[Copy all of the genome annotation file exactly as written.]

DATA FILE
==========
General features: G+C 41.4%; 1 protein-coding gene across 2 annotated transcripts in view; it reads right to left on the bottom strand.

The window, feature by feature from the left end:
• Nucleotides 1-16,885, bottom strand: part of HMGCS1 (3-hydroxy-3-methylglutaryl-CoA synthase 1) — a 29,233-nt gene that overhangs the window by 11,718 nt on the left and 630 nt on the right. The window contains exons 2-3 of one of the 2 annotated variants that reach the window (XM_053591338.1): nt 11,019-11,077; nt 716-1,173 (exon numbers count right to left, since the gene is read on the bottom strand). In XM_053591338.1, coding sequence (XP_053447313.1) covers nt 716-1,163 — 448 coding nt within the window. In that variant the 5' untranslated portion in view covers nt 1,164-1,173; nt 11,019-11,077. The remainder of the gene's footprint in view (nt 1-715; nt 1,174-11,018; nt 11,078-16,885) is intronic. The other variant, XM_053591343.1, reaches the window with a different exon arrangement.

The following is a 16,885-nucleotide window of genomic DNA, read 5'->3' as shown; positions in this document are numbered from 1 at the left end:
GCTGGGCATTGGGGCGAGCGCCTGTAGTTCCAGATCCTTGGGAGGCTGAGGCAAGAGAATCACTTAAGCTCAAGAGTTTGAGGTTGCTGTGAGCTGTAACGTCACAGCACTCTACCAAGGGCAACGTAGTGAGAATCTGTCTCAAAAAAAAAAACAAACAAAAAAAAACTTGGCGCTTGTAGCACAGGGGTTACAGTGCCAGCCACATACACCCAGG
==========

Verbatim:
General features: G+C 41.4%; 1 protein-coding gene across 2 annotated transcripts in view; it reads right to left on the bottom strand.

The window, feature by feature from the left end:
• Nucleotides 1-16,885, bottom strand: part of HMGCS1 (3-hydroxy-3-methylglutaryl-CoA synthase 1) — a 29,233-nt gene that overhangs the window by 11,718 nt on the left and 630 nt on the right. The window contains exons 2-3 of one of the 2 annotated variants that reach the window (XM_053591338.1): nt 11,019-11,077; nt 716-1,173 (exon numbers count right to left, since the gene is read on the bottom strand). In XM_053591338.1, coding sequence (XP_053447313.1) covers nt 716-1,163 — 448 coding nt within the window. In that variant the 5' untranslated portion in view covers nt 1,164-1,173; nt 11,019-11,077. The remainder of the gene's footprint in view (nt 1-715; nt 1,174-11,018; nt 11,078-16,885) is intronic. The other variant, XM_053591343.1, reaches the window with a different exon arrangement.

The following is a 16,885-nucleotide window of genomic DNA, read 5'->3' as shown; positions in this document are numbered from 1 at the left end:
GCTGGGCATTGGGGCGAGCGCCTGTAGTTCCAGATCCTTGGGAGGCTGAGGCAAGAGAATCACTTAAGCTCAAGAGTTTGAGGTTGCTGTGAGCTGTAACGTCACAGCACTCTACCAAGGGCAACGTAGTGAGAATCTGTCTCAAAAAAAAAAACAAACAAAAAAAAACTTGGCGCTTGTAGCACAGGGGTTACAGTGCCAGCCACATACACCCAGG